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Dec 21, 2015 5 min read

On the way to an unbeatable job application

A CV is much more than an overview of your skills and education. It’s part of your effort to convince a prospective employer that they should hire you – and not someone else.

Whoever has a look at it should know three things right away, namely who you are, what you can do for them, and why they should hire you. Make sure that these three points are featured right at the top.

Typically, you start a CV with your personal data. And that’s what you should do – it’s a formal point that’s expected. Imagine what you’d do in the place of a recruiter with a large company – you get dozens, if not hundreds of applications to look at. You simply don’t have time for quirks and special features.

Open with your name. Don’t just call the page “Curriculum Vitae”, rather make it “Your Name: Curriculum Vitae”. Follow this up with a centered and ruled text block, very briefly detailing things like your date of birth, nationality, and so on.

Immediately follow this up with a longer headline that tells the reader why it’s you they should choose.

If this sounds overly straightforward to you: It really isn’t. What you want to do is read up on the company you’re applying with, read up on the position you’re going for, and let them know about the most important qualities you bring in right away.

Similarly, take a moment to think about the doubts they might have about you, and then address them. For example, if you have a great academic record, but no relevant practical experience, and if that could be a problem, find a way to demonstrate to them that you’re a quick learner, and that this part of your personality can be relied on.


Most importantly, make your CV about them, not about you

What they’re after is someone to do a job for them – like it or not, they really aren’t looking for you.

And because they aren’t, the worst thing you can do is go on and on about yourself. Read up on the company. Read up on the job. Tell them directly what you can do for them – use “you” and “your” instead of “I” and “my”.

Next, follow this up with relevant experience and relevant education. They likely won’t expect you to list every school you’ve been to since age 6. Start the list with the most recent and most important bits for this single job you’re applying for.

Treat every section of your CV this way. When it comes to language, promote what you’ve got that you know they need. The same goes for computer skills and other, similar points.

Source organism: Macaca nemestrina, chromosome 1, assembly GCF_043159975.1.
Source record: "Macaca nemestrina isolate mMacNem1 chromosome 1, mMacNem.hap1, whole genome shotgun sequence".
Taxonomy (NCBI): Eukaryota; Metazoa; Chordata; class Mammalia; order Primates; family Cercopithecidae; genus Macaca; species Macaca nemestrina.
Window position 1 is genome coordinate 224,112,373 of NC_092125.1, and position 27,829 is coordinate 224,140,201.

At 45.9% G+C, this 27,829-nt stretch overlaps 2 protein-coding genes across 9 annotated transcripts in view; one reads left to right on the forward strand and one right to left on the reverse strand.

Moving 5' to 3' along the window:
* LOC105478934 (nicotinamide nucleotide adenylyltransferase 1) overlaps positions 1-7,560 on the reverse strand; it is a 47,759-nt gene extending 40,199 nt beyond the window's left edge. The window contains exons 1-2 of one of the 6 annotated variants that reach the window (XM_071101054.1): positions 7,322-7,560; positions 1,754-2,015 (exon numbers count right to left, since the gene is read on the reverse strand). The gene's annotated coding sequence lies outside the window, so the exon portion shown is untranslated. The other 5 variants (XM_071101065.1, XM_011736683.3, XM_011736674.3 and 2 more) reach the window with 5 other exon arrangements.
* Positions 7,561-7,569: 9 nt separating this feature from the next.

Yes, your CV is about you – but its job is to present you in the best possible light to the single prospective employer or recruiter reading it. It’s not about you, it’s about what you can convince them you’ve got what they need.

You also need to be aware that your information will be entered into an ATS, an applicant tracking system. This is why despite all your efforts to present yourself in the most relevant way possible, anyone reading your CV needs to be able to find relevant information very quickly.

This affects the design of your CV as much as the order of its content. Make sure you clearly designate what kind of information is where, and bring this out in the typefaces you use, with category titles e.g. printed in bold letters.


Include a proper cover letter

Also, no matter how good your CV is, it won’t get you very far without a properly written cover letter. If you send it in by email, make sure the message you send it with says more than “Please see the attached CV”. Write a proper letter. If the company or recruiter you write to discards it, you’ve lost nothing. But often as not, especially if you’re going for a more challenging position, the cover letter can make all the difference, especially if it’s a job that requires writing skills.

If you have the time, and if your interest in the job is sufficient, write a motivational letter as well. This is the third part in your little chain of persuasion.

The purpose of the cover letter or email is to convince people that your CV is worth a look. Your CV’s purpose is to convince people that you’re a contender, and that they should have a look at your motivational letter as well.

You won’t bore anyone into hiring you, so think about them when you write your CV, and not just what you’ve got. With a CV set up like this, you’re guaranteed to get more attention than the vast majority of the other candidates.

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